Don’t pander to the ordinary bloke’s addiction to cars

Are cars the new beer and fags? I ask because while this government is bold when criticising the old comforts of smoking and drinking, it shies away from challenging an addiction that impacts more directly on the quality of our daily lives: the ordinary bloke’s addiction to cars, to driving and even to driving dangerously.

This may seem harsh. Among many promises for a safer world made in the Queen’s speech, was one for improved road safety. The new bill, we are told, will toughen up laws on dangerous driving. It includes a measure which will do the opposite, introducing graduated fines for speeding. This will not mean increasing the number of penalty points as the speeding gets greater, but reduce penalty points for breaking speed limits by smaller amounts.

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Adding new insult to old injury

Whose side is the children’s minister on – the abuser or the abused?

Two very different events have brought sexual abuse into focus this week: the report of the suicide in custody of a sex abuse victim, Joseph Scholes; and the extraordinary letter in which Margaret Hodge described another victim, Demetrious Panton, as “an extremely disturbed person”.

Joseph’s tragic death is a vivid illustration of just why we need a minister attending to issues of protecting vulnerable children – a position which was created in June, and to which Margaret Hodge was promptly appointed.

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When love hurts

Men now want and expect more parental responsibility – but have they changed enough to handle it?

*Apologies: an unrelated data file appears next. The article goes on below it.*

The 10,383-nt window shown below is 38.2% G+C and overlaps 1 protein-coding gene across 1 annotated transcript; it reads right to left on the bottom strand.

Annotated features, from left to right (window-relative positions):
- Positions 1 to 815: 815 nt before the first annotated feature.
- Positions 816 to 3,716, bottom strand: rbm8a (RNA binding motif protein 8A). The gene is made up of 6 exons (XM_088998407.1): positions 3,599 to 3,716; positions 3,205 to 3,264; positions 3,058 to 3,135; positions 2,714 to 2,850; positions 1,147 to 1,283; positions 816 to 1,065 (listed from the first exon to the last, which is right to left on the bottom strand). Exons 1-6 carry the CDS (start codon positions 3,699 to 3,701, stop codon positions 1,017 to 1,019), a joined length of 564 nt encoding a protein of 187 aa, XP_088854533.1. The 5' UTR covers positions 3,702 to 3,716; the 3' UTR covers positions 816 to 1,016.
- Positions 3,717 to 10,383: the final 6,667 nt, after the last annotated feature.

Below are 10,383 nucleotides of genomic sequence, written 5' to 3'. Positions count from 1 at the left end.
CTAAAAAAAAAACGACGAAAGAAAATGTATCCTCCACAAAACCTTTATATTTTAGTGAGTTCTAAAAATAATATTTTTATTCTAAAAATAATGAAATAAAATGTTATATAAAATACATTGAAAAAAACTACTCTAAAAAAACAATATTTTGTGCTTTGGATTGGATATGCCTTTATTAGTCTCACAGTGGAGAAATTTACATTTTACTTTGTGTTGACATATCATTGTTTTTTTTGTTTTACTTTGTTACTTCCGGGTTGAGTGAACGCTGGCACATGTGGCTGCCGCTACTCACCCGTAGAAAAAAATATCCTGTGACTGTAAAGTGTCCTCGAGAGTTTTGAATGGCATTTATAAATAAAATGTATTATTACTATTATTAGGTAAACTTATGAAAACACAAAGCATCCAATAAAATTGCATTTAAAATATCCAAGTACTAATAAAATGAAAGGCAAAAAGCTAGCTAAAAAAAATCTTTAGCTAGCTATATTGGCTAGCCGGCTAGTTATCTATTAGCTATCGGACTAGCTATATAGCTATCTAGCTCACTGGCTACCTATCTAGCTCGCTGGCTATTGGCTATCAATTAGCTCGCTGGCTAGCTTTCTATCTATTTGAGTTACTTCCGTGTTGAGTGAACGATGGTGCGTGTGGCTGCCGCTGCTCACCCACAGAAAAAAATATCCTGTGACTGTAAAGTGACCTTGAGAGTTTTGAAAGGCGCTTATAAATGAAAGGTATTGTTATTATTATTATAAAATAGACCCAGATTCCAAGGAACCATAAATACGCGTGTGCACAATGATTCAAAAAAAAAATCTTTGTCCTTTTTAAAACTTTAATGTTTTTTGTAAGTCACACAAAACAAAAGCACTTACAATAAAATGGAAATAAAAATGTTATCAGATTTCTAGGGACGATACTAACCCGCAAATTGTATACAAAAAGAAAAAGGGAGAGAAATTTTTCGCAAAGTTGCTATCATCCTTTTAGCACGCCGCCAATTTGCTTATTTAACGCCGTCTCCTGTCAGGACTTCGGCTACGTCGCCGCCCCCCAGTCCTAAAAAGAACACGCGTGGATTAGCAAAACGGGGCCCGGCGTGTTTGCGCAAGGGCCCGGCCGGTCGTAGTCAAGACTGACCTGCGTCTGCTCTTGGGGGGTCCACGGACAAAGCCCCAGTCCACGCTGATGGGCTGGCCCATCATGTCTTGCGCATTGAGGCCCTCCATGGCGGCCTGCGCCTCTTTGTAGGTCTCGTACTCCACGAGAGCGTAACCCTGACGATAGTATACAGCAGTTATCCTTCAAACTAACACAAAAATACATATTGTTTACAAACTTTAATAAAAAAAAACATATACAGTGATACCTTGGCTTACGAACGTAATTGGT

The death of four little boys killed by their father will be every separated woman’s nightmare. Those strong enough to read the details of how Keith Young drove his sons to a remote spot and poisoned them in his car will have been chilled. Not by how extreme Keith Young’s behaviour was – although it was – but by how much of the situation sounded like the ordinary stuff of a bitter divorce. Maybe they will be asking: is it ever safe to allow angry men to have sole contact with their children?

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Put them on hold

Deregulating directory inquiries is a dogmatic exercise in privatisation – with no benefits to the consumer

This week we taste the fruits of the government’s latest contribution to improving our quality of life: opening up directory services to competition. Government-speak calls this “market improvement” intended to make life better for “consumers”. The reality is that it’s a pointless privatisation. A simple act has become a complicated issue of consumer choice increasing the frustrations of daily life.

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Put the planet on a war footing

This is the time for environmentalists to challenge the actions of our leaders and press their demands

I sat in the summer sun a few months ago with Blake Lee Harwood from Greenpeace, idly discussing whether Bush had inadvertently done environmentalists a favour. Kyboshing the Kyoto accord meant people who had never heard of climate change were suddenly discussing carbon trading and greenhouse gases.

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We got it so wrong

This atrocity exposes the wilful self-delusion of western liberals who want to believe that humanity is essentially good

The events of September 11 dealt a terrible blow to our self-perception as western liberals. We always suspected that we, the postwar generations, were peculiarly privileged but also soft and untested.

Now we have witnessed an act of terror which has quite literally first terrified and then pulverised 6,000 people in front of our eyes. This experience has dealt a grave psychological blow to our liberal belief system.